The Irish Film Institute have brought together a selection of captivating LGBT+ short films over on their IFI Player to watch for free during this period of social distancing and widespread lockdown.
From documentaries which explore how queer people express affection, to films commissioned by LGBT+ support groups, TENI and BeLonG To, the IFI Player has a riveting line up of short films. Each one explores a different element of queer life in creative and moving ways.
There has been a greater demand for new entertainment content in response to the COVID-19 lockdown, as people run through the various streaming sites in search of entertainment. IFI Player presents an exciting alternative platform which showcases immensely talented directors and queer Irish stories.
Here are 12 great LGBT+ short films to check out over on IFI Player:
Chicken – Directed by Barry Dignam
Described as a micro-drama, the story of Chicken unfolds around the scenic setting of a Dublin beach at dusk. A game of dares pushes two boys to question their trust in each other and reshapes the boundaries of their relationship. The film depicts the difficulties LGBT+ youths may feel in expressing their affection for one another.
Hold On Tight – Anna Rodgers
From the winner of the 2011 Absolut Gaze Filmmakers Award, Anna Rodgers delivers a beautiful short documentary which explores how gay and lesbian couples show affection. This film is a riveting discovery into the way queer people communicate phenomenal social change from small interactions like holding hands in public.
No Strings – Directed by Eoin Maher
From the winner of the Filmmaker of the Future Award, Maher’s No Strings offers an intimate depiction of two strangers united by their desire to feel loved. After a casual hookup, jaded Byrn wants to be alone but Sean, an intrusive extrovert, doesn’t want to leave. The chemistry between the two main characters sparkles throughout.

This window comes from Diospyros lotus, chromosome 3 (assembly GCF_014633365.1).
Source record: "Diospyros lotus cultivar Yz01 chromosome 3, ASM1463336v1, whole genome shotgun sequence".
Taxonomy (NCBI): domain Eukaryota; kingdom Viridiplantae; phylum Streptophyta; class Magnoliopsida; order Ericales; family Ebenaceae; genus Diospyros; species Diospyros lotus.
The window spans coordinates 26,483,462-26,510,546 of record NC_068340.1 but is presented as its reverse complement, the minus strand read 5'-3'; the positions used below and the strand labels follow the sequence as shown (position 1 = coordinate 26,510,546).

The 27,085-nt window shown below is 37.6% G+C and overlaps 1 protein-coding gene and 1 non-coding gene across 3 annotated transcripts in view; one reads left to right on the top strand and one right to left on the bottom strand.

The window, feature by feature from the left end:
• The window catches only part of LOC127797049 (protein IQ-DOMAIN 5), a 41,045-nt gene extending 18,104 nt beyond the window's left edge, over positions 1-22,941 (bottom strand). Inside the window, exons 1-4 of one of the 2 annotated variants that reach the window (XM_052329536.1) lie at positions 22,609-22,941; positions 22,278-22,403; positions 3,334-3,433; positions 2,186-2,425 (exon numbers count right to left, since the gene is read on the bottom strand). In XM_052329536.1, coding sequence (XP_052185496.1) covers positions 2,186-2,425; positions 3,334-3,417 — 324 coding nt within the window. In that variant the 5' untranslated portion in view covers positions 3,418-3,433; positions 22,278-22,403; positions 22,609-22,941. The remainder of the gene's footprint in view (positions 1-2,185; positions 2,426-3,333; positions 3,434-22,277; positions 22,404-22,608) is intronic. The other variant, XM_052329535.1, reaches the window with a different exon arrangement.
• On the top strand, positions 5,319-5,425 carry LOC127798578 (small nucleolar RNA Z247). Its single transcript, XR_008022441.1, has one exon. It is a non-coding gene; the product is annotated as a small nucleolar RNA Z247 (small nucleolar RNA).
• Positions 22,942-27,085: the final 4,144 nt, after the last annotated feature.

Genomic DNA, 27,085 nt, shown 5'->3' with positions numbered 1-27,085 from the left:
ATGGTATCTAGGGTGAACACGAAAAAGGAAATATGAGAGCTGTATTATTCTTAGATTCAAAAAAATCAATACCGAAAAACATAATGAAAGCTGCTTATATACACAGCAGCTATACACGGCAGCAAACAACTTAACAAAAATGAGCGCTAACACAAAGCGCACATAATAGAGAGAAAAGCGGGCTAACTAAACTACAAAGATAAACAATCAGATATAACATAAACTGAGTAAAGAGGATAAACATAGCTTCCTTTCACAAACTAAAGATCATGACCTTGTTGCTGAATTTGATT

Dream Kitchen – Directed by Barry Dignam
This short film from 1997 is a fascinating coming out story which parallels a fairy-tale esque setting with a difficult reality. A young man returns home to find his dad repairing the car and mom cooking a meal. Against a dreary setting, he imagines a luxurious dream kitchen in an alternate world where he tells his parents he is gay.
Coming Out of the West – Directed by Cian Tracey
A 2014 documentary which offers a glimpse into the similarities and differences between two openly gay men. One lives in Kilmeena and another has moved to London. This thought-provoking and insightful LGBT+ short film captures the diverging perspectives of these two queer men and how they have dealt with adversity throughout their life.
Stand Up For Your Friends – Aoife Kelleher
As part of BeLonG To Youth Services’ annual STAND UP! LGBT+ Awareness Week, this Irish short film conveys a poignant message, speaking out against homophobia and transphobia. It is a very educational and touching watch.
Novena – Directed by Anna Rodgers
Novena won Best Documentary at the Kerry Film Festival in 2013, Best Film and Television at GALAS 2014, as well as joint winner for Spirit of the Festival at GAZE LGBT Film Festival 2013. And this film definitely earns those titles as it gracefully documents a powerful call for inclusivity in religion.
Me First – Directed by Leanne Byrne
Me First centers around a heart-wrenching story as the main character, Sarah, must chose between her own happiness and her family. Trapped in an unhappy marriage, she finally confides in her daughter’s friend which quickly leads to a life changing moment. The relationship between the mother and daughter create a powerful core to this story.
I Am – Anna Rodgers
James – Directed by Conor Clements
This short film focuses on the experiences of a young kid who feels like an outsider at school. His teacher, Mr Sutherland, is the only person he feels he can connect with, yet when the young kid puts his feelings into words, things don’t go as he had planned. James was one of 22 short films selected for the International Dramatic Competition at Sundance Film Festival.
A Ferret Called Mickey – Barry Dignam
A Ferret Called Mickey takes a look at masculine roles within society, contrasting a manly father with his son who is happiest when dressing up in high heels.
Stand Up To Bullying – Directed By Anna Rodgers and Aoife Kelleher
As part of BeLonG To Youth Services annual Stand Up! LGBT Awareness Week, this video presents a powerful declaration of friendship amongst young people as a way to combat homophobic bullying.
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